37. Agliamzanov, R.; Sit, M.; Demir, I. Hydrology@ Home: A distributed volunteer computing framework for hydrological research and applications. J. Hydroinform. 2020, 22, 235–248. [Google Scholar] [CrossRef]
  38. Sit, M.; Sermet, Y.; Demir, I. Optimized watershed delineation library for server-side and client-side web applications. Open Geospat. Data Softw. Stand. 2019, 4, 1–10. [Google Scholar] [CrossRef][Green Version]
  39. Haas, A.; Rossberg, A.; Schuff, D.L.; Titzer, B.L.; Holman, M.; Gohman, D.; Wagner, L.; Zakai, A.; Bastien, J.F. Bringing the web up to speed with WebAssembly. In Proceedings of the 38th ACM SIGPLAN Conference on Programming Language Design and Implementation, Barcelona, Spain, 18–23 July 2017; ACM: New York, NY, USA, 2017. [Google Scholar]
  40. Sermet, Y.; Demir, I.; Muste, M. A serious gaming framework for decision support on hydrological hazards. Sci. Total Environ. 2020, 728, 138895. [Google Scholar] [CrossRef] [PubMed][Green Version]
  41. Xu, H.; Windsor, M.; Muste, M.; Demir, I. A web-based decision support system for collaborative mitigation of multiple water-related hazards using serious gaming. J. Environ. Manag. 2020, 255, 109887. [Google Scholar] [CrossRef] [PubMed]
  42. Rebolho, C.; Andréassian, V.; Moine, N.L. Inundation mapping based on reach-scale effective geometry. Hydrol. Earth Syst. Sci. 2018, 22, 5967–5985. [Google Scholar] [CrossRef][Green Version]
  43. Barnes, R.; Lehman, C.; Mulla, D. Priority-flood: An optimal depression-filling and watershed-labeling algorithm for digital elevation models. Comput. Geosci. 2013, 62, 117–127. [Google Scholar] [CrossRef][Green Version]
  44. Barnes, R.; Lehman, C.; Mulla, D. An efficient assignment of drainage direction over flat surfaces in raster digital elevation models. Comput. Geosci. 2013, 62, 128–135. [Google Scholar] [CrossRef][Green Version]
  45. Gilles, D.; Young, N.; Schroeder, H.; Piotrowski, J.; Chang, Y.J. Inundation mapping initiatives of the Iowa Flood Center: Statewide coverage and detailed urban flooding analysis. Water 2012, 4, 85–106. [Google Scholar] [CrossRef]
  46. Abrams, M.; Crippen, R.; Fujisada, H. ASTER Global Digital Elevation Model (GDEM) and ASTER Global Water Body Dataset (ASTWBD). Remote Sens. 2020, 12, 1156. [Google Scholar] [CrossRef][Green Version]
Figure 1. Architecture and components of the real-time web-based height above nearest drainage (HAND) mapping system.
Figure 1. Architecture and components of the real-time web-based height above nearest drainage (HAND) mapping system.
Hydrology 08 00065 g001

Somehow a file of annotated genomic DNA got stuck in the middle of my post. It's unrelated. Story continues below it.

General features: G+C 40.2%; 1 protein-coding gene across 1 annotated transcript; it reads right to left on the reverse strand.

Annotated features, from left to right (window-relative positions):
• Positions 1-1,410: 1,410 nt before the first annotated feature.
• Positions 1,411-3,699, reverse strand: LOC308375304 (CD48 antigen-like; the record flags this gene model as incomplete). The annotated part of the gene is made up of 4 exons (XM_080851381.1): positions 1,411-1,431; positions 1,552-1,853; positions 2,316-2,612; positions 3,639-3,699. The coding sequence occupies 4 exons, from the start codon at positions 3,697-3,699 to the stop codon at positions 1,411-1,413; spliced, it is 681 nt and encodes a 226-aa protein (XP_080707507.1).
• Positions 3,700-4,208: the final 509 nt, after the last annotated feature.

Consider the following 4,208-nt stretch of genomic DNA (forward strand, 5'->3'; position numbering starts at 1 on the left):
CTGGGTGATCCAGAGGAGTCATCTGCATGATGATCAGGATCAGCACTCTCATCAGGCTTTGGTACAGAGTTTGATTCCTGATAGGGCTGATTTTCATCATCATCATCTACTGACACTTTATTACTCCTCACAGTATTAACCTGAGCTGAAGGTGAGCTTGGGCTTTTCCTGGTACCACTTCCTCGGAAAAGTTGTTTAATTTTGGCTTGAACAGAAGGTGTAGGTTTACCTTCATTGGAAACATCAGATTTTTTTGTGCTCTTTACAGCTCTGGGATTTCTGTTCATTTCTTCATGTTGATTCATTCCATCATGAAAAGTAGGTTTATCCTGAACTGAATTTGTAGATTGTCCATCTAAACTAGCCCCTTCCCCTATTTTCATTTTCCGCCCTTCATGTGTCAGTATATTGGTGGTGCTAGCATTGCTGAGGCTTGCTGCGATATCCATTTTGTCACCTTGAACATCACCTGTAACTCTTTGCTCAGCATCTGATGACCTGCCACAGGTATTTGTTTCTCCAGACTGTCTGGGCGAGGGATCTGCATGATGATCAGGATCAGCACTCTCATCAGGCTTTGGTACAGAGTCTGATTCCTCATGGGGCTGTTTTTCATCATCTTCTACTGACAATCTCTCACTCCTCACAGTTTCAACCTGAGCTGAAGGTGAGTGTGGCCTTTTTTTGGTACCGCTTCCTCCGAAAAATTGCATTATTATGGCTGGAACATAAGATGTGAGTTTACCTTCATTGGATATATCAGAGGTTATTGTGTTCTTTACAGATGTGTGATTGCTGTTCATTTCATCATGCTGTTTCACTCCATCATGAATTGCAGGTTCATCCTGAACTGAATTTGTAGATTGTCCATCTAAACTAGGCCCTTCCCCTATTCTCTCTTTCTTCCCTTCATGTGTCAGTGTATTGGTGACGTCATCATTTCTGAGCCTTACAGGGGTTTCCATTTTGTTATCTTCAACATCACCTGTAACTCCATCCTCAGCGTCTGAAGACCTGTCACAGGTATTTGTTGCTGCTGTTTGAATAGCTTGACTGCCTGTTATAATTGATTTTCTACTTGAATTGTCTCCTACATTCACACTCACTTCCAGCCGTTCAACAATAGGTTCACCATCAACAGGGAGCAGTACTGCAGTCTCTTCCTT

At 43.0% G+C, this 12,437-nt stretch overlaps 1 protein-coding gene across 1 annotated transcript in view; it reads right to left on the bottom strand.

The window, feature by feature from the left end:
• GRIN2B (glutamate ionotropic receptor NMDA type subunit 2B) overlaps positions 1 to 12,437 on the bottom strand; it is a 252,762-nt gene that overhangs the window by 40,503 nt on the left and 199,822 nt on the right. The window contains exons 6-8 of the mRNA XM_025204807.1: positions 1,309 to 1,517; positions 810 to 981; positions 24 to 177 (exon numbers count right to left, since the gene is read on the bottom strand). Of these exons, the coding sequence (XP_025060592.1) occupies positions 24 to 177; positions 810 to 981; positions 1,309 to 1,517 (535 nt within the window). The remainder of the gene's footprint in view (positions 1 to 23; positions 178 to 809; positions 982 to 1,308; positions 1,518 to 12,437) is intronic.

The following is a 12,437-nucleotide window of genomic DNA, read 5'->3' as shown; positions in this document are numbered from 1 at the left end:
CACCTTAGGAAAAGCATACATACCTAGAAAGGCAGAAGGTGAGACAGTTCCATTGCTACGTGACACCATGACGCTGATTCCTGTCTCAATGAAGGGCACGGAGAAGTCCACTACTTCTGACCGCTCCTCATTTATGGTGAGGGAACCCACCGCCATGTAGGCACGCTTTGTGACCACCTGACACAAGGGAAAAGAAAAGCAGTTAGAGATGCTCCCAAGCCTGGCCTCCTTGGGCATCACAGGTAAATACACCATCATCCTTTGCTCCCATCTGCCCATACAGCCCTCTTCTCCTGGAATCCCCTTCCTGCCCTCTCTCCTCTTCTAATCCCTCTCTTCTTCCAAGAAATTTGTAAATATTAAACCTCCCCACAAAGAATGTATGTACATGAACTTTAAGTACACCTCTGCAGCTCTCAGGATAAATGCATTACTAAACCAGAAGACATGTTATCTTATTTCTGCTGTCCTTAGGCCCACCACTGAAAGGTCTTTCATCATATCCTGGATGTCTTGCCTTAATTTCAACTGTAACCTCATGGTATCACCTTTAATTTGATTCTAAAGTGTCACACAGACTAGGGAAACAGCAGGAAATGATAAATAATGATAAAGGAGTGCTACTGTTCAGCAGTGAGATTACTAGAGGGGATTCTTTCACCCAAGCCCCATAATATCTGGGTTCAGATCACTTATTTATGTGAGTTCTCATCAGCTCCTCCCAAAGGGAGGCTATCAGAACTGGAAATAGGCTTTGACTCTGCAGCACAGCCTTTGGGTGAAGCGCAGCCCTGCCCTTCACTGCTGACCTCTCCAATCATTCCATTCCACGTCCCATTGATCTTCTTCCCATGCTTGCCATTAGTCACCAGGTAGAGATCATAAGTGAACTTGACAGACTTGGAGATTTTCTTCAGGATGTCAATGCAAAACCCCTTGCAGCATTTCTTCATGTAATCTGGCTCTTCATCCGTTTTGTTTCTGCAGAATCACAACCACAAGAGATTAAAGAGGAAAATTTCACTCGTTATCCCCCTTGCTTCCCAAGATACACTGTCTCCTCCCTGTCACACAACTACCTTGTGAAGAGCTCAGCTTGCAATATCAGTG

Figure 2. Steps of HAND algorithm procedure to generate flood maps (adapted from [42]).
Figure 2. Steps of HAND algorithm procedure to generate flood maps (adapted from [42]).
Hydrology 08 00065 g002
Figure 3. FEMA-approved flood maps for Cedar Rapids (left) and Ames (right), Iowa by the Iowa Flood Center (IFC).
Figure 3. FEMA-approved flood maps for Cedar Rapids (left) and Ames (right), Iowa by the Iowa Flood Center (IFC).
Hydrology 08 00065 g003
Figure 4. Maps generated for Ames, Iowa using basic flood-fill (left) and HAND model (right).
Figure 4. Maps generated for Ames, Iowa using basic flood-fill (left) and HAND model (right).
Hydrology 08 00065 g004
Figure 5. Maps generated for Cedar Rapids, Iowa before (left) and after (right) mitigation using levees.
Figure 5. Maps generated for Cedar Rapids, Iowa before (left) and after (right) mitigation using levees.
Hydrology 08 00065 g005
Figure 6. Maps generated for Cedar Rapids, Iowa with HAND model using 10 m, 25 m, and 50 m (left to right).
Figure 6. Maps generated for Cedar Rapids, Iowa with HAND model using 10 m, 25 m, and 50 m (left to right).
Hydrology 08 00065 g006
Table 1. Sensitivity of model parameters (HAND threshold, drainage threshold) on the resulting flood extent (absolute threshold 220 ft).
Table 1. Sensitivity of model parameters (HAND threshold, drainage threshold) on the resulting flood extent (absolute threshold 220 ft).
HAND Threshold
100 k cells Hydrology 08 00065 i001 Hydrology 08 00065 i002 Hydrology 08 00065 i003 Hydrology 08 00065 i004
500 k cells Hydrology 08 00065 i005 Hydrology 08 00065 i006 Hydrology 08 00065 i007 Hydrology 08 00065 i008
1 m cells Hydrology 08 00065 i009 Hydrology 08 00065 i010 Hydrology 08 00065 i011 Hydrology 08 00065 i012
2 m cells Hydrology 08 00065 i013 Hydrology 08 00065 i014 Hydrology 08 00065 i015 Hydrology 08 00065 i016
Table 2. Sensitivity of model parameters (HAND threshold and drainage threshold) on the resulting flood extent (absolute threshold 225 ft).
Table 2. Sensitivity of model parameters (HAND threshold and drainage threshold) on the resulting flood extent (absolute threshold 225 ft).
HAND Threshold
100 k cells Hydrology 08 00065 i017 Hydrology 08 00065 i018 Hydrology 08 00065 i019 Hydrology 08 00065 i020
500 k cells Hydrology 08 00065 i021 Hydrology 08 00065 i022 Hydrology 08 00065 i023 Hydrology 08 00065 i024
1 m cells Hydrology 08 00065 i025 Hydrology 08 00065 i026 Hydrology 08 00065 i027 Hydrology 08 00065 i028
2 m cells Hydrology 08 00065 i029 Hydrology 08 00065 i030 Hydrology 08 00065 i031 Hydrology 08 00065 i032
Table 3. Computing time for generating flood extent in different scales and resolutions.
Table 3. Computing time for generating flood extent in different scales and resolutions.
ScaleDEM ResolutionRegionGrid CellsComputing Time
City1–5 m1–225 sq km1–9 million0.25–2.25 s
County5–10 m225–1600 sq km9–16 million2.25–4.00 s
State25–100 m10,000–250,000 sq km16–25 million4.00–6.25 s
Publisher’s Note: MDPI stays neutral with regard to jurisdictional claims in published maps and institutional affiliations.

Share and Cite

MDPI and ACS Style

Hu, A.; Demir, I. Real-Time Flood Mapping on Client-Side Web Systems Using HAND Model. Hydrology 2021, 8, 65.

AMA Style

Hu A, Demir I. Real-Time Flood Mapping on Client-Side Web Systems Using HAND Model. Hydrology. 2021; 8(2):65.

Chicago/Turabian Style

Hu, Anson, and Ibrahim Demir. 2021. "Real-Time Flood Mapping on Client-Side Web Systems Using HAND Model" Hydrology 8, no. 2: 65.

Note that from the first issue of 2016, this journal uses article numbers instead of page numbers. See further details here.

Article Metrics

Back to TopTop